Brief Fact Summary. The Defendant, Matsushita Industrial Co. (Defendant), was the subject of two sets of lawsuits filed on behalf of MCA shareholders after Defendant acquired MCA. Both suits consisted primarily of class actions, one involving federal claims, the other involving state claims. After a settlement was reached in state court releasing all claims against Defendant, Defendant moved to dismiss the federal claim on grounds that full faith and credit mandates that the federal court acknowledge the state court settlement releasing all claims against Defendant.
Synopsis of Rule of Law. A federal court may not withhold full faith and credit from a state court judgment approving a class action settlement, even though the settlement releases claims within the exclusive jurisdiction of the federal courts.
The Securities Exchange Act (Exchange Act) provides: the district courts of the United States shall have exclusive jurisdiction of violations of this chapter or the rules and regulations thereunder and of all suits in equity and actions at law brought to enforce any liability or duty created by this chapter.View Full Point of Law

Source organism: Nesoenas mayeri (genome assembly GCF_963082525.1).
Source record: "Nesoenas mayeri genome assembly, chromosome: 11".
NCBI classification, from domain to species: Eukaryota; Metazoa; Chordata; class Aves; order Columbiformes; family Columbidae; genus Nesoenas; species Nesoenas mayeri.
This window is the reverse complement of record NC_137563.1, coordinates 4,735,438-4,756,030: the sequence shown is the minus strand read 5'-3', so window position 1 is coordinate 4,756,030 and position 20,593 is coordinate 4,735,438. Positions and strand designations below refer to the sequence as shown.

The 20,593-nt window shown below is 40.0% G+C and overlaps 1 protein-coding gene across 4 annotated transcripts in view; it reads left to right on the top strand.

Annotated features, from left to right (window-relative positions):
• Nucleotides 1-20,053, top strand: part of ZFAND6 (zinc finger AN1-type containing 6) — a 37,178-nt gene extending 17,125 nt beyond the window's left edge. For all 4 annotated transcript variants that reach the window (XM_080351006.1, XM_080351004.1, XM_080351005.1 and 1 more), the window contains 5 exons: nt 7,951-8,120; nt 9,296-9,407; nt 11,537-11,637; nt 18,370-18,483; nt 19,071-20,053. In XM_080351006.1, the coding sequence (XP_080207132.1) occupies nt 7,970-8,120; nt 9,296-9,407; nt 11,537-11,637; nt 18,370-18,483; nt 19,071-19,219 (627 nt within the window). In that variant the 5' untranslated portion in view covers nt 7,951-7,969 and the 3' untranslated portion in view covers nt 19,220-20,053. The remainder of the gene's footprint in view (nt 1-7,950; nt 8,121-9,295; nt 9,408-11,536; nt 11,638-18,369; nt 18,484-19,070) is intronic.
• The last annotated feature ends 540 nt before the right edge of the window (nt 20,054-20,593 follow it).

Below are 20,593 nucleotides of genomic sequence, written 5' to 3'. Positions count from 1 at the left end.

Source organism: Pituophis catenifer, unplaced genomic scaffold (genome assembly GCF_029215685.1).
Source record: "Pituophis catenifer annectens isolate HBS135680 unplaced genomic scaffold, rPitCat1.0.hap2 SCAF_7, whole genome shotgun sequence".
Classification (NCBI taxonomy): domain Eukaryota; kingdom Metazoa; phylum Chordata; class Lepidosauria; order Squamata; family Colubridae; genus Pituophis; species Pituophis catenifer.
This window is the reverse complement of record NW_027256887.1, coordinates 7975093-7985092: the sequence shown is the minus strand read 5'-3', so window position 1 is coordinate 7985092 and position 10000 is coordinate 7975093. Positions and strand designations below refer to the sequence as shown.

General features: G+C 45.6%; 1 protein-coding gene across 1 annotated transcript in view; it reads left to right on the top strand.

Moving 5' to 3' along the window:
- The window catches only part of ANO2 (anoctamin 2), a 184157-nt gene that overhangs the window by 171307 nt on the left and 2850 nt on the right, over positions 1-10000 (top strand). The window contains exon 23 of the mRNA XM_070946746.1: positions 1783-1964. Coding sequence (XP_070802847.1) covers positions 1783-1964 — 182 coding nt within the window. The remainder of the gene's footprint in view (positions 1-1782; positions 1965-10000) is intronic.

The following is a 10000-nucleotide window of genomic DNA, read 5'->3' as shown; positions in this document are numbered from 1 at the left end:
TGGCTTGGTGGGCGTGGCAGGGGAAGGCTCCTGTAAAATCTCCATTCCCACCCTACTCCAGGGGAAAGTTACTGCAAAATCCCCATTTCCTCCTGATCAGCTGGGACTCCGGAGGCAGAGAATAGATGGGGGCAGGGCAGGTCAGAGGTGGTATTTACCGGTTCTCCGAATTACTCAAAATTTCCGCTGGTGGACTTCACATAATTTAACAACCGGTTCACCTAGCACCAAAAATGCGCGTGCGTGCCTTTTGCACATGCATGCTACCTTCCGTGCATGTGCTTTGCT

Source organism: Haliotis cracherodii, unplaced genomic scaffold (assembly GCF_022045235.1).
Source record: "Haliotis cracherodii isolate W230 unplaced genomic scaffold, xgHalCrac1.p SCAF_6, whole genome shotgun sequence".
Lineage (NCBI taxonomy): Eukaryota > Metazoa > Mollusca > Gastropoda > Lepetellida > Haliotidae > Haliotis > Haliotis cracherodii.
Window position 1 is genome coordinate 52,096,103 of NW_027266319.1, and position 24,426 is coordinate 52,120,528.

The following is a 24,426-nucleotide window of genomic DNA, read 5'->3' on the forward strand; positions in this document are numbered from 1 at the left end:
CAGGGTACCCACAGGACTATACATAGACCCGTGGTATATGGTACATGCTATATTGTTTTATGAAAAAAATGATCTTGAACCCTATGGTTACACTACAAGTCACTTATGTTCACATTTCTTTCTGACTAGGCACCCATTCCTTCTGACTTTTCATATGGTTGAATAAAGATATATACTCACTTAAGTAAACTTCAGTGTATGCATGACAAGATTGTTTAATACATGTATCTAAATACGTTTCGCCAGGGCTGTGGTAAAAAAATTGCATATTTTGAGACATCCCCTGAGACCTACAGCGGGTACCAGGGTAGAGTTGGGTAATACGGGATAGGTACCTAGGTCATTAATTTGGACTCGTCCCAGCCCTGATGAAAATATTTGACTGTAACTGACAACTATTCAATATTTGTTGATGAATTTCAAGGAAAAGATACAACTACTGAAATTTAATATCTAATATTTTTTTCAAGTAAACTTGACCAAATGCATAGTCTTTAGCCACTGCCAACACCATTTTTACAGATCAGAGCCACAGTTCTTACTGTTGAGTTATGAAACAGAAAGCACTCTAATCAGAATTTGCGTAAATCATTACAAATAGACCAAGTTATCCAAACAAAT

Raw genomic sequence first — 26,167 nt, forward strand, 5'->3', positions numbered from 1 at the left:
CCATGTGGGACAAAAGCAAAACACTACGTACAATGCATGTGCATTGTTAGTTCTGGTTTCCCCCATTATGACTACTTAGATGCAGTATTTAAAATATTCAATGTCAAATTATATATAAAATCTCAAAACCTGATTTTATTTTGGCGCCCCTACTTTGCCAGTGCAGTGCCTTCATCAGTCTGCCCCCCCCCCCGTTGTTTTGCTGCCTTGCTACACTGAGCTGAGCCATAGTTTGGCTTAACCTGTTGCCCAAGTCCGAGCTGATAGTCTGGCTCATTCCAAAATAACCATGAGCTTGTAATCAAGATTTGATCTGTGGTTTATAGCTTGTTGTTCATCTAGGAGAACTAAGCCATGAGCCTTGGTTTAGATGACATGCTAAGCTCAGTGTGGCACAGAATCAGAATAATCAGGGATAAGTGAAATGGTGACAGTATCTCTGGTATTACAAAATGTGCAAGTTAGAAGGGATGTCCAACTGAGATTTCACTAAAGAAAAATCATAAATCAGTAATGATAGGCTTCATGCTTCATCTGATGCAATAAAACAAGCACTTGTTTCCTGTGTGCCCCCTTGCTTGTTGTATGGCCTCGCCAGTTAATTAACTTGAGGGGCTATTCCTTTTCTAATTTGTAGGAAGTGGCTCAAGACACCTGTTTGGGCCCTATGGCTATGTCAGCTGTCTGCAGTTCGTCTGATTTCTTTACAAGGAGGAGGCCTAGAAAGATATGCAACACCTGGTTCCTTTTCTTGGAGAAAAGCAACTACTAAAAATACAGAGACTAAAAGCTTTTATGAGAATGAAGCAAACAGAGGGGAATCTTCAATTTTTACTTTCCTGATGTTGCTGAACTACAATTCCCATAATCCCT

Issue. Whether a federal court may withhold full faith and credit from a state-court judgment approving a class action settlement simply because the settlement releases claims within the exclusive jurisdiction of the federal courts?
Held. No. The Supreme Court reversed the decision of the Ninth Circuit. Absent a repeal of the Full Faith and Credit Act, a federal court must give the judgment the same effect that it would have in the courts of the state in which it was rendered. Federal courts may not employ their own rules in determining the effect of state judgments, but must accept the rules chosen by the state in which the judgment is taken. Concurrence. Justice Ruth Bader Ginsburg (J. Ginsburg) concurred, in which she was joined by Justice John Paul Stevens (J. Stevens). J. Ginsburg’s concurrence serves as her reminder to the majority that a state court judgment is not entitled to full faith and credit unless it satisfied the requirements of the Fourteenth Amendment’s Due Process Clause. Specifically, she pointed out that adequate representation is necessary to satisfy due process in a class action setting where the judgment will bind absent class members.
Discussion. Here, the court implicitly made the point that a state court can approve a settlement plan containing provisions over which the state court lacks jurisdiction. Granted that, the court then found that unless a controlling federal statute trumps full faith and credit in the case before it, then full faith and credit must be given to the state court settlement.